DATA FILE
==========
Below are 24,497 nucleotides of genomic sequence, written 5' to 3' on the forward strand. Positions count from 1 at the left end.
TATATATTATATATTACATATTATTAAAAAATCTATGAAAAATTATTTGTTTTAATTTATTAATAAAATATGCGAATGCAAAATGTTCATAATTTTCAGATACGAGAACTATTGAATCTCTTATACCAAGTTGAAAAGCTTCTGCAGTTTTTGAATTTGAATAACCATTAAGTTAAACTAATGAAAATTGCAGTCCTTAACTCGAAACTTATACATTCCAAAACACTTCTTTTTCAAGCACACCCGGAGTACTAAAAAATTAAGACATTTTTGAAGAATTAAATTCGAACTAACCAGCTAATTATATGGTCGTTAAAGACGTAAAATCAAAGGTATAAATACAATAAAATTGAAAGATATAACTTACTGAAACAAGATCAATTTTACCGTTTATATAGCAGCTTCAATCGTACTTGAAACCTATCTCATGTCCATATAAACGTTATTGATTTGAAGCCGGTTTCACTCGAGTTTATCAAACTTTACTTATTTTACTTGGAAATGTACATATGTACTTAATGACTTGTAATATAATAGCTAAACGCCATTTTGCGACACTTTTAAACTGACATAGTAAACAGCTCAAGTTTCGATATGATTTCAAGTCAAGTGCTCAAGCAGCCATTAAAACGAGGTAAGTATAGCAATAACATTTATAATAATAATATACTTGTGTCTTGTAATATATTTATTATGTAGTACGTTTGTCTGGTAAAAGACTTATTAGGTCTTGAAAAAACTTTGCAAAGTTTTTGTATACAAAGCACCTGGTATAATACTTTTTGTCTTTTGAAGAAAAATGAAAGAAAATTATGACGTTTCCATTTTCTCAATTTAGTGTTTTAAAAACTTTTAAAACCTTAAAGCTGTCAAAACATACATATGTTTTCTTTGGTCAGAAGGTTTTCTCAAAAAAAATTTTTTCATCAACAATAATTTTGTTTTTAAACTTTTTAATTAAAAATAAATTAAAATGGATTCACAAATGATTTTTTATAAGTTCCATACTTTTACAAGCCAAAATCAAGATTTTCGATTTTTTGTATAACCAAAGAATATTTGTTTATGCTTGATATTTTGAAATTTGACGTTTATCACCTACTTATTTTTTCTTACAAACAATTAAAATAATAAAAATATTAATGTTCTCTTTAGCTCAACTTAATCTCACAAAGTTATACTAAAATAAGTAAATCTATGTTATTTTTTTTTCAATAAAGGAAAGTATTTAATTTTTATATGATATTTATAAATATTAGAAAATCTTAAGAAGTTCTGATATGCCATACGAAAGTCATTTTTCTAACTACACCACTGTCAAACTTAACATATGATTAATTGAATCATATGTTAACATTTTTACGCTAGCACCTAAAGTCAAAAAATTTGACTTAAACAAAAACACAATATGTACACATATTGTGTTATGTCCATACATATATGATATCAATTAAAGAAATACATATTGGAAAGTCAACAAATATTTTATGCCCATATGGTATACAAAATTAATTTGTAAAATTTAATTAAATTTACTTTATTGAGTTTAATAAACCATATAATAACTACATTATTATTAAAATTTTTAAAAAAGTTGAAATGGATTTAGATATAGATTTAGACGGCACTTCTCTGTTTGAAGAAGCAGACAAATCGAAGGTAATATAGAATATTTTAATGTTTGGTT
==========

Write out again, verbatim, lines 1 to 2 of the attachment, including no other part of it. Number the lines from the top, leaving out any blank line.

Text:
Below are 24,497 nucleotides of genomic sequence, written 5' to 3' on the forward strand. Positions count from 1 at the left end.
TATATATTATATATTACATATTATTAAAAAATCTATGAAAAATTATTTGTTTTAATTTATTAATAAAATATGCGAATGCAAAATGTTCATAATTTTCAGATACGAGAACTATTGAATCTCTTATACCAAGTTGAAAAGCTTCTGCAGTTTTTGAATTTGAATAACCATTAAGTTAAACTAATGAAAATTGCAGTCCTTAACTCGAAACTTATACATTCCAAAACACTTCTTTTTCAAGCACACCCGGAGTACTAAAAAATTAAGACATTTTTGAAGAATTAAATTCGAACTAACCAGCTAATTATATGGTCGTTAAAGACGTAAAATCAAAGGTATAAATACAATAAAATTGAAAGATATAACTTACTGAAACAAGATCAATTTTACCGTTTATATAGCAGCTTCAATCGTACTTGAAACCTATCTCATGTCCATATAAACGTTATTGATTTGAAGCCGGTTTCACTCGAGTTTATCAAACTTTACTTATTTTACTTGGAAATGTACATATGTACTTAATGACTTGTAATATAATAGCTAAACGCCATTTTGCGACACTTTTAAACTGACATAGTAAACAGCTCAAGTTTCGATATGATTTCAAGTCAAGTGCTCAAGCAGCCATTAAAACGAGGTAAGTATAGCAATAACATTTATAATAATAATATACTTGTGTCTTGTAATATATTTATTATGTAGTACGTTTGTCTGGTAAAAGACTTATTAGGTCTTGAAAAAACTTTGCAAAGTTTTTGTATACAAAGCACCTGGTATAATACTTTTTGTCTTTTGAAGAAAAATGAAAGAAAATTATGACGTTTCCATTTTCTCAATTTAGTGTTTTAAAAACTTTTAAAACCTTAAAGCTGTCAAAACATACATATGTTTTCTTTGGTCAGAAGGTTTTCTCAAAAAAAATTTTTTCATCAACAATAATTTTGTTTTTAAACTTTTTAATTAAAAATAAATTAAAATGGATTCACAAATGATTTTTTATAAGTTCCATACTTTTACAAGCCAAAATCAAGATTTTCGATTTTTTGTATAACCAAAGAATATTTGTTTATGCTTGATATTTTGAAATTTGACGTTTATCACCTACTTATTTTTTCTTACAAACAATTAAAATAATAAAAATATTAATGTTCTCTTTAGCTCAACTTAATCTCACAAAGTTATACTAAAATAAGTAAATCTATGTTATTTTTTTTTCAATAAAGGAAAGTATTTAATTTTTATATGATATTTATAAATATTAGAAAATCTTAAGAAGTTCTGATATGCCATACGAAAGTCATTTTTCTAACTACACCACTGTCAAACTTAACATATGATTAATTGAATCATATGTTAACATTTTTACGCTAGCACCTAAAGTCAAAAAATTTGACTTAAACAAAAACACAATATGTACACATATTGTGTTATGTCCATACATATATGATATCAATTAAAGAAATACATATTGGAAAGTCAACAAATATTTTATGCCCATATGGTATACAAAATTAATTTGTAAAATTTAATTAAATTTACTTTATTGAGTTTAATAAACCATATAATAACTACATTATTATTAAAATTTTTAAAAAAGTTGAAATGGATTTAGATATAGATTTAGACGGCACTTCTCTGTTTGAAGAAGCAGACAAATCGAAGGTAATATAGAATATTTTAATGTTTGGTT